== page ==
The transition from hardware to software has marked many industries over the years and gaming machines have long been discussed as being next in line. After all, the original promise of the networked floor was you wouldn’t have to change hardware every time you wanted to change your game mix and games could be customized on the fly. But that’s an eight- or nine-year-old conversation and progress toward the networked floor has been very slow. Until fairly recently.

Player user interface solutions such as Bally Technology’s iVIEW DM, our cover feature this month, and a number of other increasingly popular solutions have soared to the top of many slot manager wish lists, with 43 percent of them planning to purchase one in the coming year, according to the Roth Fantini slot survey earlier this year. The road to the networked floor is running through marketing, not operations. So what happened?

In large part, the economy is what happened. There was precious little incentive to invest in a rewired slot floor earlier in the decade when things were still very healthy. As a nice-to-have, networked floors didn’t really rate with the need-to-have of new game purchases, which is what operators saw driving revenue growth on the slot floor. And then the economic bomb went off.

At the same time, gaming was in the unfortunate position of adding previously committed-to supply, and elected officials rekindled their love affair with voluntary taxation. So more supply, in many markets lots more supply, came online while demand flat-lined. Marketing wars ensued that gain in intensity to this day and show no sign of relenting.

Gaming technology providers reacted, as they always do. And in this endeavor they were supported by the broader world of technology, with great leaps forward in the areas of personalization and mobility. Ultimately, progress was such that you no longer needed Ethernet-ready floors to run networked solutions. For a fraction of the cost of a new game, slot operators can deliver new content and real-time marketing to their players, refreshing their floors and their legacy games at the same time. This isn’t just the case with player user interfaces; wireless solutions are turning printers into customized marketing terminals, to take just one example. Web-based solutions like cloud computing will add more functionality and marketing power, not just via the game, but through mobile devices such as smartphones.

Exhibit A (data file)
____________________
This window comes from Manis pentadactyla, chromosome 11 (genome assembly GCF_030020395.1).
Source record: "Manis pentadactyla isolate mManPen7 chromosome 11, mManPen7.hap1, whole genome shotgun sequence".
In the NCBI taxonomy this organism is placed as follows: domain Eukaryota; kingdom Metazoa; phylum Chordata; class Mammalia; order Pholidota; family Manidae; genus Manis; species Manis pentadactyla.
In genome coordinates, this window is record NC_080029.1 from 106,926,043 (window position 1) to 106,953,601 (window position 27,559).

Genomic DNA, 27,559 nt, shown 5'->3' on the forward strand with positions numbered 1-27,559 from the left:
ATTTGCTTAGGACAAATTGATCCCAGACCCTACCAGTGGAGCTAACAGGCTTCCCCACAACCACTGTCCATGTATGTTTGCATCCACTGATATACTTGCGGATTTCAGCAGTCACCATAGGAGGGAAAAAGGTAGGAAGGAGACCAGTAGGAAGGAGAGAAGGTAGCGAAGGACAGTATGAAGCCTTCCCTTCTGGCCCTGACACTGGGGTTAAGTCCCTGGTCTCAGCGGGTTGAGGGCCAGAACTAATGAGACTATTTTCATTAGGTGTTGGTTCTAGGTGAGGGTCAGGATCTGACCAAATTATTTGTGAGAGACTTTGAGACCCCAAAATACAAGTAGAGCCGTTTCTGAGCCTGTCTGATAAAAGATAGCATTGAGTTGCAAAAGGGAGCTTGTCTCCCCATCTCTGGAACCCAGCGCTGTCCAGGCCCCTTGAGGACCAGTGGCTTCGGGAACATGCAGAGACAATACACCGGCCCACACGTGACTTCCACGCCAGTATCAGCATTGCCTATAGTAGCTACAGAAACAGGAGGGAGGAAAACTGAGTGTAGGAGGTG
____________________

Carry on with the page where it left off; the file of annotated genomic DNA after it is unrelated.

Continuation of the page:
But while it tempting to drift off into the virtual ether and start writing obituaries for slot hardware, it’s worth remembering that gaming rarely fits into the “typical industry” stereotype. For a wide variety of reasons, some obvious (the need to pass new product through the regulatory process, jurisdiction by jurisdiction) and some mysterious (gambling, it turns out, may not be just another product), change often happens at a more measured pace in gaming. As this month’s World of Slots presentation again shows, industry creativity is running very high in the hardware category, and a glance at the Slot Manager Forum on the back page shows interest in new game cabinets running high as well.

Questions remain about a software-dominant model where the only form of variety runs through the touch screen. At the same time, there’s no denying the momentum of the systems-driven approach, which is having a growing impact on the game experience and giving operators new and efficient means to solidify relationships.

It all adds up to an extremely interesting time in the business, for all of its challenges. I look forward to seeing many of our readers at G2E 2011 next month, and to compare notes. Have a good one.